Sensory tests

Written by admin1 April 15, 2020 0 comment

Choose the right test for your needs

In sensory analysis there are about 25 different test patterns. Like the tools in a mechanic’s toolbox, each test pattern is used to obtain a certain result. The tests patterns define the analytical procedures and statistical foundations for the achievement of the chosen objective.

Each tests differs from the other in complexity, number of samples to be analysed, number of samples served to each judge, skills and number of judges required for the test.

But how can we choose the right test for our needs? We can say that sensory tests can be grouped in categories or families. The tests in the same category answer to the same type of question:

  • Discriminant tests: is there a difference between the samples?
  • Directional tests: do the samples differ for a given characteristic (attribute)?
  • Quantitative tests: how big is the difference between the samples?
  • Descriptive tests: what attributes characterize the sample?
  • Dynamic tests: how attributes evolve over time
  • Affective tests: what is the level of satisfaction of the sample?
  • Emotional tests: what emotions are evoked by the sample?

So as Panel Leaders, once we choose the right family, we can go on to select the specific test we think we should use. This decision is based on a series of factors such as the purpose of the analysis, the number and quantity of samples available, the sensory fatigue generated by the sample, the number of judges available and their level of expertise.

Discriminant tests will point out if there is a difference or similarity between samples. These tests are defined as non-specific, meaning that samples are compared and discriminated on the basis of their general characteristics and not on a specific attribute. 

These tests are fairly simple to perform and do not require special skills by the panel. For this reason, in order to perform well, they need to involve a relatively high number of judges compared with other types of tests.

They are quick and easy to implement, making them an ideal choice for sample screening or routine analysis. Most of the tests in this category allow to compare only two samples at a time.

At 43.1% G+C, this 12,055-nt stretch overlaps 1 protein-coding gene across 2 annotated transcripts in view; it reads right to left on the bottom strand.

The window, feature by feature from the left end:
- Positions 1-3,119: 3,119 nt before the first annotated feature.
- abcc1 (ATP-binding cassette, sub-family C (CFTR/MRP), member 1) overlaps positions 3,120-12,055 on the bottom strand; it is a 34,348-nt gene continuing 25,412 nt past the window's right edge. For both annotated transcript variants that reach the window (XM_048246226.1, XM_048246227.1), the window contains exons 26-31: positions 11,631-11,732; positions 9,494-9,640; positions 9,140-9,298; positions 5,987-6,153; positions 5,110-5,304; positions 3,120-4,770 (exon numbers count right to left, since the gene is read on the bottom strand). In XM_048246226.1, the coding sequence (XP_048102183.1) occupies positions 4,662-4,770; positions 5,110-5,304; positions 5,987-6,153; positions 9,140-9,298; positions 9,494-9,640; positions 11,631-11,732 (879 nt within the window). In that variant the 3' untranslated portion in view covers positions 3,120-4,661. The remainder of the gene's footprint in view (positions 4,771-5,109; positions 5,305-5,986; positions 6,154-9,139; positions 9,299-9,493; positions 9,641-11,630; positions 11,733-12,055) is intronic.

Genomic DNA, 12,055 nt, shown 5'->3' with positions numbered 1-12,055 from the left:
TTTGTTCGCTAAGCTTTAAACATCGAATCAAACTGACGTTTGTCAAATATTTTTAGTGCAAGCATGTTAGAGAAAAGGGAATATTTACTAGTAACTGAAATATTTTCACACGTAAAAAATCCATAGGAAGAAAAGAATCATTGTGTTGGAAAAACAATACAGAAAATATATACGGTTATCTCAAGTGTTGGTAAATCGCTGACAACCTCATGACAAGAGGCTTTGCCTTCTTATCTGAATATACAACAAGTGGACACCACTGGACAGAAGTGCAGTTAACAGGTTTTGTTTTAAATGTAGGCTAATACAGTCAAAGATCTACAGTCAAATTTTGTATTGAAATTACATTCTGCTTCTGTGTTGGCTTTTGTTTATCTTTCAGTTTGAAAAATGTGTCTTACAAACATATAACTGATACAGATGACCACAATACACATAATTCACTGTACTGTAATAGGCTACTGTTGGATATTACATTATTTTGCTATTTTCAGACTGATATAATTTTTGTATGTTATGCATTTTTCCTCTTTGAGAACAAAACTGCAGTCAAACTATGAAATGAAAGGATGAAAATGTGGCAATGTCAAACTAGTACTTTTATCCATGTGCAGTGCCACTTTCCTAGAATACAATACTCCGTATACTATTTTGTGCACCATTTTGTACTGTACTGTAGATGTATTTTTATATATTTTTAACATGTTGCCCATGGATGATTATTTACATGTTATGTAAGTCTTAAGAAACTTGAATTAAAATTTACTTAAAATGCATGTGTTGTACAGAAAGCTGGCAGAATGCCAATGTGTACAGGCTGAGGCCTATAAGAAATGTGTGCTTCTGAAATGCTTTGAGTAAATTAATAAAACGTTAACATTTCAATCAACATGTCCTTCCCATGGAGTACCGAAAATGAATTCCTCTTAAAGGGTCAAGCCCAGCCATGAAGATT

The better-known test in this category is the Triangular test; during a triangular test, three samples are served to each judge. Two of them are identical and one is different. The judges are asked to indicate the sample perceived as different. Generally, this test is conducted with the forced choice method, in the sense that the judge is asked to indicate a random sample if he does not perceive any difference between the samples. There must be an answer for each judge.

On the other hand, in directional tests comparison between samples focuses on a specific attribute (e.g. sweet, bitter, etc.). These tests are also quite simple and quick to perform and require limited skills from the judges. In addition to analytical attributes, hedonic attributes such as preference can be taken into consideration. Among the most used tests in this category we find the ranking test, during which the judges are asked to sort the samples according to the attribute studied (e.g. from the saltiest to the less salty).

In addition to detecting possible differences between the samples, the quantitative tests also allow to rate them on a scale. To use these tests the judges must be instructed beforehand. The tests belonging to this category allow you to compare multiple samples simultaneously. Among the most common we include the Difference vs. Reference test, which is a particularly useful during quality control. The judges are asked to rate on a scale the magnitude of the difference for each tested sample compared to a reference sample. While there are some exceptions, in general the extent of the difference is assessed in general terms. For this reason, this test falls in the “non-specific” type.